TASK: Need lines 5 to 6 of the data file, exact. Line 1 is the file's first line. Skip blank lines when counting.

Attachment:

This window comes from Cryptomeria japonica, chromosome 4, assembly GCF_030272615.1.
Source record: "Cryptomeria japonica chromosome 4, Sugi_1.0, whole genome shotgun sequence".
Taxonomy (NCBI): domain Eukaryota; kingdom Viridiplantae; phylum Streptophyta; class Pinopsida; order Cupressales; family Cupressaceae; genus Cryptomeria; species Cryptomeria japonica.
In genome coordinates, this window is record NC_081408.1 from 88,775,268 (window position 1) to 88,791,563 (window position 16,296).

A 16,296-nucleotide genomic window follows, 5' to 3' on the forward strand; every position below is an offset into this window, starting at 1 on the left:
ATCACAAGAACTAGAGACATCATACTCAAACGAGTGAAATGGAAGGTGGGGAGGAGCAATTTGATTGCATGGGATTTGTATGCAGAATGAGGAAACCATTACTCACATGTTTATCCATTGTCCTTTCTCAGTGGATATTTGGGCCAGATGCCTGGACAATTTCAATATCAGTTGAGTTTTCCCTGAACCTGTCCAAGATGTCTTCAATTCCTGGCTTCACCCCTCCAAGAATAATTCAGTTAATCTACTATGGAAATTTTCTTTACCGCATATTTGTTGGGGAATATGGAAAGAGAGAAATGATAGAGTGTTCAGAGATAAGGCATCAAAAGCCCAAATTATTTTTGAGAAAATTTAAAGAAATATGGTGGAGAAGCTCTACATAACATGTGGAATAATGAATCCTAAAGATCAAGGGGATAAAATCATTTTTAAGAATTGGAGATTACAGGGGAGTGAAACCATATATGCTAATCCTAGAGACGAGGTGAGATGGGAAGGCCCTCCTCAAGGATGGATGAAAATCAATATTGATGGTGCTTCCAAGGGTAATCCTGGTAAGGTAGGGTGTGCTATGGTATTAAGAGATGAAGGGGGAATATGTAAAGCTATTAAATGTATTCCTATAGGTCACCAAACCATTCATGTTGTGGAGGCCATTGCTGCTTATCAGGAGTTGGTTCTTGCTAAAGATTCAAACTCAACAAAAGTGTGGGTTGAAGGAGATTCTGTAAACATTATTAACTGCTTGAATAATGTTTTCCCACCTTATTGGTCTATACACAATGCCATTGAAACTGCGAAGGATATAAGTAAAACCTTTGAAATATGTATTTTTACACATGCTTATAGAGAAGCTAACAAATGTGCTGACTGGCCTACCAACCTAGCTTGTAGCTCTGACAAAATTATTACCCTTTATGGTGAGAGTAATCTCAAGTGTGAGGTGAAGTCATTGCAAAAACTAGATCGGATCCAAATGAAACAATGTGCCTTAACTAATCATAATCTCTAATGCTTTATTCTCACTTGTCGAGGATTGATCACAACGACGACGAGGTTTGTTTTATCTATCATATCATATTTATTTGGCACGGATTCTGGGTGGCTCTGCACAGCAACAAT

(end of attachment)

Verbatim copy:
A 16,296-nucleotide genomic window follows, 5' to 3' on the forward strand; every position below is an offset into this window, starting at 1 on the left:
ATCACAAGAACTAGAGACATCATACTCAAACGAGTGAAATGGAAGGTGGGGAGGAGCAATTTGATTGCATGGGATTTGTATGCAGAATGAGGAAACCATTACTCACATGTTTATCCATTGTCCTTTCTCAGTGGATATTTGGGCCAGATGCCTGGACAATTTCAATATCAGTTGAGTTTTCCCTGAACCTGTCCAAGATGTCTTCAATTCCTGGCTTCACCCCTCCAAGAATAATTCAGTTAATCTACTATGGAAATTTTCTTTACCGCATATTTGTTGGGGAATATGGAAAGAGAGAAATGATAGAGTGTTCAGAGATAAGGCATCAAAAGCCCAAATTATTTTTGAGAAAATTTAAAGAAATATGGTGGAGAAGCTCTACATAACATGTGGAATAATGAATCCTAAAGATCAAGGGGATAAAATCATTTTTAAGAATTGGAGATTACAGGGGAGTGAAACCATATATGCTAATCCTAGAGACGAGGTGAGATGGGAAGGCCCTCCTCAAGGATGGATGAAAATCAATATTGATGGTGCTTCCAAGGGTAATCCTGGTAAGGTAGGGTGTGCTATGGTATTAAGAGATGAAGGGGGAATATGTAAAGCTATTAAATGTATTCCTATAGGTCACCAAACCATTCATGTTGTGGAGGCCATTGCTGCTTATCAGGAGTTGGTTCTTGCTAAAGATTCAAACTCAACAAAAGTGTGGGTTGAAGGAGATTCTGTAAACATTATTAACTGCTTGAATAATGTTTTCCCACCTTATTGGTCTATACACAATGCCATTGAAACTGCGAAGGATATAAGTAAAACCTTTGAAATATGTATTTTTACACATGCTTATAGAGAAGCTAACAAATGTGCTGACTGGCCTACCAACCTAGCTTGTAGCTCTGACAAAATTATTACCCTTTATGGTGAGAGTAATCTCAAGTGTGAGGTGAAGTCATTGCAAAAACTAGATCGGATCCAAATGAAACAATGTGCCTTAACTAATCATAATCTCTAATGCTTTATTCTCACTTGTCGAGGATTGATCACAACGACGACGAGGTTTGTTTTATCTATCATATCATATTTATTTGGCACGGATTCTGGGTGGCTCTGCACAGCAACAAT